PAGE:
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1 Comment

1 Comment

  1. Conrad Novak

    November 3, 2017 at 12:22 am

    Making your own soap with essential oils has a lot of benefits. Peppermint oil is a popular option in my home. Applied topically, peppermint oil can relieve sore muscles and has a calming effect on the body. It is easy to pick up personal products at the store out of convenience but we can unknowingly put ourselves at risk. Thank you for the informative article!

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Excellent Ideas from an Experienced Survivalist to Homestead in an Apartment



After watching the 1999 romantic comedy, ‘Blast from the Past,’ I had always wondered about the genius of Dr. Calvin Webber who managed 35 years in an underground shelter. His wife gave birth to an only child Adam, who ventured out into the outside world for the first time in his 35th year. The point is the film convinced its viewers very realistically that it is possible to live isolated for at least 35 years if we make meticulous plans. 

History is overloaded with numerous examples of self-sufficient lifestyles. Many communes had developed their norms to survive and maintain law and order within their secluded lands. There are many anecdotes about people living their lives without interacting with the external world. The “Lena and Ole” compilations are based on Norwegians who chose the upper lands of the Midwest as their foster homes. Here is a one-liner,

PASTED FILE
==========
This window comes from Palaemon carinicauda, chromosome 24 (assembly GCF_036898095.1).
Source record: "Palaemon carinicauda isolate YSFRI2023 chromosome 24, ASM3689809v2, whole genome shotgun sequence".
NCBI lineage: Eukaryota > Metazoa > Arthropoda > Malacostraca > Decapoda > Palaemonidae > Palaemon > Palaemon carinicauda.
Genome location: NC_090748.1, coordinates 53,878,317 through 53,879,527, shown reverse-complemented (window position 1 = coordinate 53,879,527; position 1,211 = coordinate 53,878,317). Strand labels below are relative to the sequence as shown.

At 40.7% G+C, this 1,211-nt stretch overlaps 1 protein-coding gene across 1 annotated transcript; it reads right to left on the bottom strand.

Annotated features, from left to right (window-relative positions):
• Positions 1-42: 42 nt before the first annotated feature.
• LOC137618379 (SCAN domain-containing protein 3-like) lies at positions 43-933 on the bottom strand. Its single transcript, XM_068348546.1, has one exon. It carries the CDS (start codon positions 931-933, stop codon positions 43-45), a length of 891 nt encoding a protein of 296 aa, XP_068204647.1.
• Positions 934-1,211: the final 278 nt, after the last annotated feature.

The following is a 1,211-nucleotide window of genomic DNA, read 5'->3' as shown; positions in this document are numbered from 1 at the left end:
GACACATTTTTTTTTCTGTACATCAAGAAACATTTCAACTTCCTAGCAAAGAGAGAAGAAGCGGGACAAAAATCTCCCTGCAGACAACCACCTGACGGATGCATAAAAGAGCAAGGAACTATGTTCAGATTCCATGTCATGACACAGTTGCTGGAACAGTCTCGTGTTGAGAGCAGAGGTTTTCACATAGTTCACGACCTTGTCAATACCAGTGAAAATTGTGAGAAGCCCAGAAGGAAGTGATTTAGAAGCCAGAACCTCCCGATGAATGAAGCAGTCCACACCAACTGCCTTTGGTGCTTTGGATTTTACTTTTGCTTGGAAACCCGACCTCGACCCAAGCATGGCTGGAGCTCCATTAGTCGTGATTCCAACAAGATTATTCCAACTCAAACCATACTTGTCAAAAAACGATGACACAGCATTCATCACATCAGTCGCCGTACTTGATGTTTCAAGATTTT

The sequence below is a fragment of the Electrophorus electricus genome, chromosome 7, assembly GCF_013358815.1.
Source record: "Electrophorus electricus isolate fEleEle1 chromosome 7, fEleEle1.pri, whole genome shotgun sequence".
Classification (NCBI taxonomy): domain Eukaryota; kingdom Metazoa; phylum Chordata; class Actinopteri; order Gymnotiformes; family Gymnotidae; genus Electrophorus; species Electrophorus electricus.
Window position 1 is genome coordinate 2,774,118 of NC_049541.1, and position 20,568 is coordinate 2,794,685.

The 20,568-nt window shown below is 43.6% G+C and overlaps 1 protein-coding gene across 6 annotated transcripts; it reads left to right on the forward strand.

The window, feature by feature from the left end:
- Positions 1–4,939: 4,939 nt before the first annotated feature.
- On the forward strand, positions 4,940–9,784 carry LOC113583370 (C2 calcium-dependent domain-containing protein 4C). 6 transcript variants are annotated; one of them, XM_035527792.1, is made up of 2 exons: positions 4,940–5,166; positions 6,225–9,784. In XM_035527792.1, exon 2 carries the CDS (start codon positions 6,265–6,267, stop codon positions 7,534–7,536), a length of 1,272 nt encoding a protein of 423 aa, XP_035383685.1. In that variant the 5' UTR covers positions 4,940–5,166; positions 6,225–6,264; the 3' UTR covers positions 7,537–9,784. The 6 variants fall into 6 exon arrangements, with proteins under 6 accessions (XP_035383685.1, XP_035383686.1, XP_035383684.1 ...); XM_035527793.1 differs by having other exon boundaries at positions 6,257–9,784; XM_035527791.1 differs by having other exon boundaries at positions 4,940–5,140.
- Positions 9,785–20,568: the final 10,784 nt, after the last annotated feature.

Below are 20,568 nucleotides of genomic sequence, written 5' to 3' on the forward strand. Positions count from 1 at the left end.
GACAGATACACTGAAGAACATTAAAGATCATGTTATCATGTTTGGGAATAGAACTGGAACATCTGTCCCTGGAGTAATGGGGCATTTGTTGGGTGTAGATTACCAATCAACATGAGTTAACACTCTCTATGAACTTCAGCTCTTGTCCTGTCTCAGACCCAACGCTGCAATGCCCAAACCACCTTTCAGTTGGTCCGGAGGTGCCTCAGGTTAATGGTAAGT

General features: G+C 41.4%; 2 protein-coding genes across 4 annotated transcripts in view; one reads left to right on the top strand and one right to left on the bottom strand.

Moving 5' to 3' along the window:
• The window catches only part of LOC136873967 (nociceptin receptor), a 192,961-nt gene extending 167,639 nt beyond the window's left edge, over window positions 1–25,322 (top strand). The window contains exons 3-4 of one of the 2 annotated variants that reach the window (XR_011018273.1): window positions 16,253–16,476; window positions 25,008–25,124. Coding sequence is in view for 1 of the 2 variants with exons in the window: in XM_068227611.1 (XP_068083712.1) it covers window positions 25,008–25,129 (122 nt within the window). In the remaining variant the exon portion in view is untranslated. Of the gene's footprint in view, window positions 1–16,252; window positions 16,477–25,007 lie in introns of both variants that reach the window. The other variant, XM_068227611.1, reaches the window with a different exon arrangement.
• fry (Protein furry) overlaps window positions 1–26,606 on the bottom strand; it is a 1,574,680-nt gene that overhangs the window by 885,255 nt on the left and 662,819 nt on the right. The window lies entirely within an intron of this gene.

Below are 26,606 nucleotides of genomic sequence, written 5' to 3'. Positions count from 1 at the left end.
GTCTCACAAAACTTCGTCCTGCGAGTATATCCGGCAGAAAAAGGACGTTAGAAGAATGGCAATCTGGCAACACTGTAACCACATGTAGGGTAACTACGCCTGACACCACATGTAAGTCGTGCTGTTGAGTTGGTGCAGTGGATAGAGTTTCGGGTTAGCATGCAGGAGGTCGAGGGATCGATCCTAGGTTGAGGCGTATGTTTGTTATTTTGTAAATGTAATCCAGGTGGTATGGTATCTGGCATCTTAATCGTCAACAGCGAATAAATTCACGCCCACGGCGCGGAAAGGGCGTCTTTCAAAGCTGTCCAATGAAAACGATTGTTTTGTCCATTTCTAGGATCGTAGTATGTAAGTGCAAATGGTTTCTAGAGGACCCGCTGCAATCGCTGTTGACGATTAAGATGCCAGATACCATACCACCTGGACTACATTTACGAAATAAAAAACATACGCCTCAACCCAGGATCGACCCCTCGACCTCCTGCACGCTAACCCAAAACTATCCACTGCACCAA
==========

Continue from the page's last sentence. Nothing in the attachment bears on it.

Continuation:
“Ole painted the barn in July and had put on two jackets because the user manual of the paint said- Put on two coats!”

This is an inadvertent simple joke that has no ill intentions. Will Rogers once said, “Everything is funny as long as it’s happening to someone else.” Homesteading is no easy task. At the same time, it is a style that has no substitute once you get used to it. 

The Age of Information

Our generation is blessed with information at our fingertips, I mean, literally. Today a shepherd boy living in a remote African village has more information on his smartphone than was available only to the President of the United States at a certain age. My point is that the film ‘Blast from the past’ could not be conceived today nor would Ole put on two jackets to paint the barn. Homesteading is fine for people who live on “land,” but what about the inhabitants of apartments? 

The Homesteading Lifestyle

What happens in a homestead that is independent of the outside society? The inhabitants have the necessities within the confines of their boundaries for a decent existence. Let us have a look at the methods used by homesteaders to live. First we need to define the term in simple language.

An individual, a family, or a whole society can live within the set geographical limits of a designated area. We are talking about homesteading in an apartment, so let us focus on an individual or a small family. 

Definition of Homesteading in an Apartment

A single-family existing within the household compound of an apartment building to live, work, and earn can be defined as homesteading.